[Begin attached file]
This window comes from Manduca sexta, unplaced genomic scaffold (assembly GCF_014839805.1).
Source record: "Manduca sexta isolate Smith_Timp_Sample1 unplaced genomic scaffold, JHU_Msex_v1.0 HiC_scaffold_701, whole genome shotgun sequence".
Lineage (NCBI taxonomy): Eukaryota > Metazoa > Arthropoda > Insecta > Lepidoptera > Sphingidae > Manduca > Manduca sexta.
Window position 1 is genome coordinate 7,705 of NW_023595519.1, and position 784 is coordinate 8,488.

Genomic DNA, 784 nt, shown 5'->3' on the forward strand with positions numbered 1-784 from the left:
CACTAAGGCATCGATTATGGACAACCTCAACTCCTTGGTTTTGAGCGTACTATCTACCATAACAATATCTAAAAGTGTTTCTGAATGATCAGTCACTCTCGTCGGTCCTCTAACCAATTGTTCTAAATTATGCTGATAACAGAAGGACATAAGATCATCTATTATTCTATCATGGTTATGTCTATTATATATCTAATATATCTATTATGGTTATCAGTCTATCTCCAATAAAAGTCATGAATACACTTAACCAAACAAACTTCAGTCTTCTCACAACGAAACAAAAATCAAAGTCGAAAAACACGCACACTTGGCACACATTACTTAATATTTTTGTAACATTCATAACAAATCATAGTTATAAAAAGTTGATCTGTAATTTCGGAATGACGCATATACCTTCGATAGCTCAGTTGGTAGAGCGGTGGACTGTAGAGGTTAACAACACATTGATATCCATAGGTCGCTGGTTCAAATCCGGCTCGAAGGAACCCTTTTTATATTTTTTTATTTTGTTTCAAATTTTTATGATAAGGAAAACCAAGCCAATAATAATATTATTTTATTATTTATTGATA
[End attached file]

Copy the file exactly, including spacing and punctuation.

This window comes from Manduca sexta, unplaced genomic scaffold (assembly GCF_014839805.1).
Source record: "Manduca sexta isolate Smith_Timp_Sample1 unplaced genomic scaffold, JHU_Msex_v1.0 HiC_scaffold_701, whole genome shotgun sequence".
Lineage (NCBI taxonomy): Eukaryota > Metazoa > Arthropoda > Insecta > Lepidoptera > Sphingidae > Manduca > Manduca sexta.
Window position 1 is genome coordinate 7,705 of NW_023595519.1, and position 784 is coordinate 8,488.

Genomic DNA, 784 nt, shown 5'->3' on the forward strand with positions numbered 1-784 from the left:
CACTAAGGCATCGATTATGGACAACCTCAACTCCTTGGTTTTGAGCGTACTATCTACCATAACAATATCTAAAAGTGTTTCTGAATGATCAGTCACTCTCGTCGGTCCTCTAACCAATTGTTCTAAATTATGCTGATAACAGAAGGACATAAGATCATCTATTATTCTATCATGGTTATGTCTATTATATATCTAATATATCTATTATGGTTATCAGTCTATCTCCAATAAAAGTCATGAATACACTTAACCAAACAAACTTCAGTCTTCTCACAACGAAACAAAAATCAAAGTCGAAAAACACGCACACTTGGCACACATTACTTAATATTTTTGTAACATTCATAACAAATCATAGTTATAAAAAGTTGATCTGTAATTTCGGAATGACGCATATACCTTCGATAGCTCAGTTGGTAGAGCGGTGGACTGTAGAGGTTAACAACACATTGATATCCATAGGTCGCTGGTTCAAATCCGGCTCGAAGGAACCCTTTTTATATTTTTTTATTTTGTTTCAAATTTTTATGATAAGGAAAACCAAGCCAATAATAATATTATTTTATTATTTATTGATA